Pop & Rock
08 OCT 12 DAVID SHANNON
There are typically two kinds of covers records: faithful renditions, which hew to the original compositions and chisel away little of their surfaces, and chancier collections that forge a new edge from the songs' basic elements. Clearly opting for adventure on her latest, The Devil You Know, Rickie Lee Jones delivers a stirring take on a handful of venerated tunes from artists such as The Rolling Stones, Neil Young, Van Morrison, and Donovan, and one new song written specifically for her by the record's producer, none other than Ben Harper.
The Devil You Know opens with a haunting version of the Stones' "Sympathy For The Devil," and before you dismiss the song choice as too pat, check out the extent to which Jones strips it down to its most unfettered form and adds layers to its supernatural theme. She draws out the lyrics in an elongated rasp, morphing Jagger's sexy woos into voodoo coos and inhabiting the song with a gratifying spookiness. Jones does a similar number on the Stones' "Play With Fire," reducing it to an ephemeral yet affecting sketch.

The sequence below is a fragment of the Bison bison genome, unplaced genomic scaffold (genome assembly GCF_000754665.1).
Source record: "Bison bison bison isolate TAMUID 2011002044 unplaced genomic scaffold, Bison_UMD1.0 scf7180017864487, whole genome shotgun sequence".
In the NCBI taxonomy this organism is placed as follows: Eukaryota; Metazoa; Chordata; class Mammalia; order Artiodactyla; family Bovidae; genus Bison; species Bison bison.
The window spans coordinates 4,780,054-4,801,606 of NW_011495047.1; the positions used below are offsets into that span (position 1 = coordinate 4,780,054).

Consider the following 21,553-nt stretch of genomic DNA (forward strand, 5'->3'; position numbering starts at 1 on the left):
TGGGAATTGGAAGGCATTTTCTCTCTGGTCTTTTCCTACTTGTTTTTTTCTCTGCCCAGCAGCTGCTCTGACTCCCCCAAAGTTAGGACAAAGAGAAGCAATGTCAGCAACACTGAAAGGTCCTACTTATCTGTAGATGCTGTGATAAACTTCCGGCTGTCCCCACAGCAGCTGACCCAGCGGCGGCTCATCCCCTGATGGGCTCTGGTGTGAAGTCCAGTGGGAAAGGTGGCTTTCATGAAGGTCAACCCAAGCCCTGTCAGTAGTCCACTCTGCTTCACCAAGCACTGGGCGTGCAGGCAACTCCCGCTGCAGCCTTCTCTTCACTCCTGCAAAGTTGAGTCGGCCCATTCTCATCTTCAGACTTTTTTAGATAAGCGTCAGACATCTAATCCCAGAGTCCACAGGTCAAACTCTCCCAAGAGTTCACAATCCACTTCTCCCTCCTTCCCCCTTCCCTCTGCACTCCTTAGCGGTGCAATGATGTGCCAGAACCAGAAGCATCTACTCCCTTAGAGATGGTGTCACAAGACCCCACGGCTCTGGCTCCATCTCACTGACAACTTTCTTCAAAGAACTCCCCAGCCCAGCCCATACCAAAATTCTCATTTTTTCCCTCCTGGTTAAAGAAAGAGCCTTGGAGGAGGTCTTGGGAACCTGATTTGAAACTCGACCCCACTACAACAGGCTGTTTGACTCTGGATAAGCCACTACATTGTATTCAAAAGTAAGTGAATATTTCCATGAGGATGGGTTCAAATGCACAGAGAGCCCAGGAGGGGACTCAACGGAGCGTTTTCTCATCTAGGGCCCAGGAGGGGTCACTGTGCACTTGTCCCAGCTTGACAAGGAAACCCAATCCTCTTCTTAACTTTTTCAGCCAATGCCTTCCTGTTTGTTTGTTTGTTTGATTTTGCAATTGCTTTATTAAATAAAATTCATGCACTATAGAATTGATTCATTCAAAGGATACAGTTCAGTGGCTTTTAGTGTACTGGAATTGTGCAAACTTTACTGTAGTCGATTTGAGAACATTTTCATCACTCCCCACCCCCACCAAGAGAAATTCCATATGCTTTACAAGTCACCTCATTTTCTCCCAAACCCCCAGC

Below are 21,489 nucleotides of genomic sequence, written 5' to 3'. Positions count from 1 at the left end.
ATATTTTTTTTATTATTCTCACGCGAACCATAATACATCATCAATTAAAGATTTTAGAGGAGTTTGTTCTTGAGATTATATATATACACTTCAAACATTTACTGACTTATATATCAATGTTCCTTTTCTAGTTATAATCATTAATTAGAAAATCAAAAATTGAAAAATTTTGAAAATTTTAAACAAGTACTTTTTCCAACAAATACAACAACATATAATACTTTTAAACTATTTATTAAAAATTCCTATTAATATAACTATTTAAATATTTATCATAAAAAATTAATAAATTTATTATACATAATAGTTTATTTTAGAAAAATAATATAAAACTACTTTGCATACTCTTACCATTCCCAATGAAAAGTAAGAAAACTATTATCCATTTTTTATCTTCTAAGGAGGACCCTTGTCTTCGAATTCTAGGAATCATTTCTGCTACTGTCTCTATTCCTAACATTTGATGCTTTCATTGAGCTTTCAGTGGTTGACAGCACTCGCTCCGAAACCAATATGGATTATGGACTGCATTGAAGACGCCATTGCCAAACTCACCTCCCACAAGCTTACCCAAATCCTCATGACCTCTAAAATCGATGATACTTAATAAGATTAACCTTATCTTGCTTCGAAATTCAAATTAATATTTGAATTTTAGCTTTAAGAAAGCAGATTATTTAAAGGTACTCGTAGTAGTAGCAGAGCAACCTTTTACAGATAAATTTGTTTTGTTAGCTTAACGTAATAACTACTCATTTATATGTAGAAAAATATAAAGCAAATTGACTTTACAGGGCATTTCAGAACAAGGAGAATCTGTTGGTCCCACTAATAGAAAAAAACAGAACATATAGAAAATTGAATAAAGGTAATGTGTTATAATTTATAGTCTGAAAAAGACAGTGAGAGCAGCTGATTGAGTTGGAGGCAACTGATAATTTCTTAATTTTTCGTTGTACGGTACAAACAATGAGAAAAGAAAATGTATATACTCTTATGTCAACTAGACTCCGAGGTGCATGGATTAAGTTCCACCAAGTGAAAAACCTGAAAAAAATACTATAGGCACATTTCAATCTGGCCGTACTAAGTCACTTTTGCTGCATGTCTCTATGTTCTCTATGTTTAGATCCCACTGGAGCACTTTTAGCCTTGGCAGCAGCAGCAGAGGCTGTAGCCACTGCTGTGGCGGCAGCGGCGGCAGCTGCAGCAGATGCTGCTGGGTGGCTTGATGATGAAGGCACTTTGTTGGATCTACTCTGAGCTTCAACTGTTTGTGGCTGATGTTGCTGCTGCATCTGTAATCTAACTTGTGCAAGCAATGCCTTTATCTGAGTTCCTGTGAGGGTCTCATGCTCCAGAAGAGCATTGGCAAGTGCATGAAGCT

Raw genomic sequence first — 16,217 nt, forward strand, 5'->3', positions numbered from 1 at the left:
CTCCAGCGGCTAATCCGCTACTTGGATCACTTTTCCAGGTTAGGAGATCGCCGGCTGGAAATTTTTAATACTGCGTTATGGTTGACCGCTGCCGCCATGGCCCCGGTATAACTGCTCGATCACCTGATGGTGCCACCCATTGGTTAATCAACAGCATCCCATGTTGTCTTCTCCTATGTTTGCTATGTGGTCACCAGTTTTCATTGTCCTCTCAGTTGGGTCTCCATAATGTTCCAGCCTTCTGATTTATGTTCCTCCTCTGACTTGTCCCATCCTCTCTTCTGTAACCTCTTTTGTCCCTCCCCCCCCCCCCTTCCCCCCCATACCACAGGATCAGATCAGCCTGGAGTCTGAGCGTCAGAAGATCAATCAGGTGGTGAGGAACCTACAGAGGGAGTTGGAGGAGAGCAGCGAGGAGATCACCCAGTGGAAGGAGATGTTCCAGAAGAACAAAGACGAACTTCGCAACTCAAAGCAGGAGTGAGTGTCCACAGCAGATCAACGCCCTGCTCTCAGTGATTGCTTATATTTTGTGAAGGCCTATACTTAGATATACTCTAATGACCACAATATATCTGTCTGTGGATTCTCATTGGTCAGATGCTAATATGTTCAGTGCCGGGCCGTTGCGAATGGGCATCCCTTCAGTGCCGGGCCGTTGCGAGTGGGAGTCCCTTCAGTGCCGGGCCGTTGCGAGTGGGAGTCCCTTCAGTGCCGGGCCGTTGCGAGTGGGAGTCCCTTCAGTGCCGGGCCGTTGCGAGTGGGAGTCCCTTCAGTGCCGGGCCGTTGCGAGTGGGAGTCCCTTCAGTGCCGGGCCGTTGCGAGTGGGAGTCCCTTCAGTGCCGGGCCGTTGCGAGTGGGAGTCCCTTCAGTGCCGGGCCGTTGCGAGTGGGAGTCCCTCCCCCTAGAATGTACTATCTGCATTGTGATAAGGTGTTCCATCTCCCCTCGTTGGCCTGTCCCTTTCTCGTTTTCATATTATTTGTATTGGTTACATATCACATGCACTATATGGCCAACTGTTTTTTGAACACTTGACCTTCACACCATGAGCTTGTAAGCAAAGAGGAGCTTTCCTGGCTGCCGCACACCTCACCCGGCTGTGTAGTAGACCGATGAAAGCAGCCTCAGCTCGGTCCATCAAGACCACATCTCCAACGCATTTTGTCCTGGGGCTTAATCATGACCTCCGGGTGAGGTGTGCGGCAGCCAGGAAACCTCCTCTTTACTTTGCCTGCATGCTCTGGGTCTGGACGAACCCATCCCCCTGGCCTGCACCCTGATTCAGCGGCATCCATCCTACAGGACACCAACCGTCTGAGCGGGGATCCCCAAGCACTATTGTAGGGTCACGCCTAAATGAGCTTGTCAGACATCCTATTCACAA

Other surprises include a sweet-as-molasses-and-just-as-slow rendition of '60s folkie Tim Hardin's oft-covered "Reason To Believe," which Jones infuses with a revelatory tenderness, and a velvety translation of Neil Young's "Only Love Can Break Your Heart." Perhaps the only cover on the album to adhere to its founding is Donovan's "Catch The Wind," Jones likely sensing that any overhauling would detract from the song's simple power. In the pantheon of covers albums, this ranks right up there with Bowie's Pinups and Allison Krauss and Robert Plant's Raising Sand.
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